The War Room: Ben Johnson, OT, Wisconsin
Birthday: April 7, 1980
Strengths: Cousins Ben Johnson and Al Johnson have little in common with their pharmaceutical namesake. While one Johnson & Johnson promises to alleviate pain, the other promises to inflict it. Ben is the bigger of the two, and he is a punishing run blocker that opened big holes for a Badger ground attack that averaged 176 yards per game in 2001.
Big and strong, Johnson uses his long arms to keep defenders at bay. He is an Outland Trophy candidate with a lot of confidence in his ability following two seasons of vast improvement. Rock solid, he missed only one snap in 2001. The Badgers have a history of big linemen and strong running games as the school has a streak of nine consecutive seasons producing a 1,000-yard rusher. Johnson should help continue that legacy for a tenth season.
Areas for Concern: Johnson is not very athletic, and he can be beaten by quicker pass rushers. He lacks mobility to play the left tackle spot in the NFL, which will be the spot he plays this fall at Wisconsin. Johnson can be beaten in pass blocking because his feet just aren’t quick enough.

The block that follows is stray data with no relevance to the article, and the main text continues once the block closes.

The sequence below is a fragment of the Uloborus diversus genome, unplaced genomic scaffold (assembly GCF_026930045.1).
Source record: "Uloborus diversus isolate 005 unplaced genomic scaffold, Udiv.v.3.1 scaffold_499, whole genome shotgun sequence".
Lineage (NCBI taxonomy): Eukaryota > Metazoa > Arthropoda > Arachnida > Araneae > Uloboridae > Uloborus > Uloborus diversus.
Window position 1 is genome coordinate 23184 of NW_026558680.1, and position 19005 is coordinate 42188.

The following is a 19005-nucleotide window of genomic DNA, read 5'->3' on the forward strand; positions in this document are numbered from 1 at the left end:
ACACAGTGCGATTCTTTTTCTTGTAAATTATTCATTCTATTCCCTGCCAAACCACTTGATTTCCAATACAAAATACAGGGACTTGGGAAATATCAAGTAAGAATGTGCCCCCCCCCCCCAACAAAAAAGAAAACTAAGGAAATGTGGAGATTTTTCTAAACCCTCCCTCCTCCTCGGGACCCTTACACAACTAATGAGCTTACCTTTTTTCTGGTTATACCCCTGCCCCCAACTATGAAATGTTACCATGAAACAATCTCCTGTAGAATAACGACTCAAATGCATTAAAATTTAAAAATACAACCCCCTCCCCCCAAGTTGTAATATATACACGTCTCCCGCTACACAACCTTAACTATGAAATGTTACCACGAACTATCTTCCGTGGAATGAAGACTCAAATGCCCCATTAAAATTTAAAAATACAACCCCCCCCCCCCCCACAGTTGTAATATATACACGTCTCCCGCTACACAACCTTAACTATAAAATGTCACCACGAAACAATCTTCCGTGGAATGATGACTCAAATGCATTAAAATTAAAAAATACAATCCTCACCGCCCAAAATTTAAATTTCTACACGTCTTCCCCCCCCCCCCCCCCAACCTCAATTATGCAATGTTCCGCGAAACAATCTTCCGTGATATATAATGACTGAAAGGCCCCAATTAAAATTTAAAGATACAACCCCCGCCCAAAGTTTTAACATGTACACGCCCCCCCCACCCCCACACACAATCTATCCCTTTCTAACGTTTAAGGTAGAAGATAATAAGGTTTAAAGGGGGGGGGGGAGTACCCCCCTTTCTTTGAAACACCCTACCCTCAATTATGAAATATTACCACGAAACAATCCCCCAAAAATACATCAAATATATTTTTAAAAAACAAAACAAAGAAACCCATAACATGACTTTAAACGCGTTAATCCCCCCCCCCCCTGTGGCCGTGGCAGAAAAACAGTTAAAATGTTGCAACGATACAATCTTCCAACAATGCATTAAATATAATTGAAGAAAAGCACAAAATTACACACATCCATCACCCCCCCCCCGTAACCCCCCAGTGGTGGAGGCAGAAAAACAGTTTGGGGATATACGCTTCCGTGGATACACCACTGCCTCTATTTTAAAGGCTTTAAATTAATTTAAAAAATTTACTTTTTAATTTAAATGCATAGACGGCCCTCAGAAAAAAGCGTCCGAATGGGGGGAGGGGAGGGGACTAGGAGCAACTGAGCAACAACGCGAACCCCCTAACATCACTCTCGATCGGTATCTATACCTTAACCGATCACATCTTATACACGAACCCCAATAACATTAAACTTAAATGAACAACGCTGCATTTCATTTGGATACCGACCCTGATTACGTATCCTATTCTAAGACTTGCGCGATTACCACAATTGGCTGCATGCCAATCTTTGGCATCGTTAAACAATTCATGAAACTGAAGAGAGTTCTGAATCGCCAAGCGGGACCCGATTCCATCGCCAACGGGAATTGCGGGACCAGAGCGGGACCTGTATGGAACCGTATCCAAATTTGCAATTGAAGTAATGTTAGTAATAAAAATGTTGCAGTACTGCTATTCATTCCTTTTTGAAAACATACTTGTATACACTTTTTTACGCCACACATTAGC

Johnson was also part of a large Badger contingent, which included CB Jamar Fletcher and WR Chris Chambers, that was suspended for three games in 2000 for receiving benefits not available to other clients of more than $500 from a local shoe store. Johnson has hopefully learned better judgment in the years since the incident.
How Would He Look in Steel Blue? A beefy offensive lineman who can create rushing lanes will capture the interest of the Texans. Johnson’s inability to play left tackle will damage his draft status, but he is versatile enough to have value on the Texans’ roster. He has a future at right tackle in the NFL and may even be able to play on the inside, too.
Johnson has aspirations of being selected in the first round, and for good reason. According to his head coach, Barry Alvarez, Johnson is a better prospect than Chris McIntosh, a first round selection of Seattle in 2000. But compared with the impressive center play of his smaller cousin, there’s question as to whether he’s even the best Johnson on the Badger line. Should either Johnson slip out of the first round in 2003, the Texans may give some serious thought to taking one of them on the draft’s first day.
(profile written by Keith Weiland)
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